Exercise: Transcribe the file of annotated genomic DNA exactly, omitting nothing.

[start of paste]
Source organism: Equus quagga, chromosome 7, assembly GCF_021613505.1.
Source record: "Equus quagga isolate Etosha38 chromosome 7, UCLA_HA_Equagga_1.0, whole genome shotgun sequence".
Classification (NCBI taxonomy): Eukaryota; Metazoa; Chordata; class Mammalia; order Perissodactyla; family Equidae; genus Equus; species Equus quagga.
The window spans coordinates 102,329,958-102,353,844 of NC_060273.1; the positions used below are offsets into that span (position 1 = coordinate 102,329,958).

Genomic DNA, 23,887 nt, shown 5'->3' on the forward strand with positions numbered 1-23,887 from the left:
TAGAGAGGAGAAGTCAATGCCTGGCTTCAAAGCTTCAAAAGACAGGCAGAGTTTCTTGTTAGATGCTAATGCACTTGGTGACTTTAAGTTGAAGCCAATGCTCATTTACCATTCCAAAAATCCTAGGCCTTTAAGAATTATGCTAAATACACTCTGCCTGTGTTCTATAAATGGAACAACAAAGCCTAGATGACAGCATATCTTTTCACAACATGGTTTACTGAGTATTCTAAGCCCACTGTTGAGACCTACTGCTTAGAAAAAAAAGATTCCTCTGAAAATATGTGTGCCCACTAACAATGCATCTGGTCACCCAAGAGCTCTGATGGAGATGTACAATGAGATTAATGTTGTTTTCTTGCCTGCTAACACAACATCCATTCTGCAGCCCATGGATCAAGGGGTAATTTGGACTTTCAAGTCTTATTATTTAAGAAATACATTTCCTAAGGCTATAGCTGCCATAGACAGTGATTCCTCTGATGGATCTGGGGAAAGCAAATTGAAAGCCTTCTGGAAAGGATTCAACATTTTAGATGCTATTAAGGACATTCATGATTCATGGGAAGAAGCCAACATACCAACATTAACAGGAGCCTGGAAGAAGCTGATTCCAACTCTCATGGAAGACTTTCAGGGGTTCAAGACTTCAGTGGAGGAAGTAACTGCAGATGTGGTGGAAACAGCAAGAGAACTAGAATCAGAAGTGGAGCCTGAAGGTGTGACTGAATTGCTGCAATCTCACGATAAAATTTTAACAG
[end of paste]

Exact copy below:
Source organism: Equus quagga, chromosome 7, assembly GCF_021613505.1.
Source record: "Equus quagga isolate Etosha38 chromosome 7, UCLA_HA_Equagga_1.0, whole genome shotgun sequence".
Classification (NCBI taxonomy): Eukaryota; Metazoa; Chordata; class Mammalia; order Perissodactyla; family Equidae; genus Equus; species Equus quagga.
The window spans coordinates 102,329,958-102,353,844 of NC_060273.1; the positions used below are offsets into that span (position 1 = coordinate 102,329,958).

Genomic DNA, 23,887 nt, shown 5'->3' on the forward strand with positions numbered 1-23,887 from the left:
TAGAGAGGAGAAGTCAATGCCTGGCTTCAAAGCTTCAAAAGACAGGCAGAGTTTCTTGTTAGATGCTAATGCACTTGGTGACTTTAAGTTGAAGCCAATGCTCATTTACCATTCCAAAAATCCTAGGCCTTTAAGAATTATGCTAAATACACTCTGCCTGTGTTCTATAAATGGAACAACAAAGCCTAGATGACAGCATATCTTTTCACAACATGGTTTACTGAGTATTCTAAGCCCACTGTTGAGACCTACTGCTTAGAAAAAAAAGATTCCTCTGAAAATATGTGTGCCCACTAACAATGCATCTGGTCACCCAAGAGCTCTGATGGAGATGTACAATGAGATTAATGTTGTTTTCTTGCCTGCTAACACAACATCCATTCTGCAGCCCATGGATCAAGGGGTAATTTGGACTTTCAAGTCTTATTATTTAAGAAATACATTTCCTAAGGCTATAGCTGCCATAGACAGTGATTCCTCTGATGGATCTGGGGAAAGCAAATTGAAAGCCTTCTGGAAAGGATTCAACATTTTAGATGCTATTAAGGACATTCATGATTCATGGGAAGAAGCCAACATACCAACATTAACAGGAGCCTGGAAGAAGCTGATTCCAACTCTCATGGAAGACTTTCAGGGGTTCAAGACTTCAGTGGAGGAAGTAACTGCAGATGTGGTGGAAACAGCAAGAGAACTAGAATCAGAAGTGGAGCCTGAAGGTGTGACTGAATTGCTGCAATCTCACGATAAAATTTTAACAG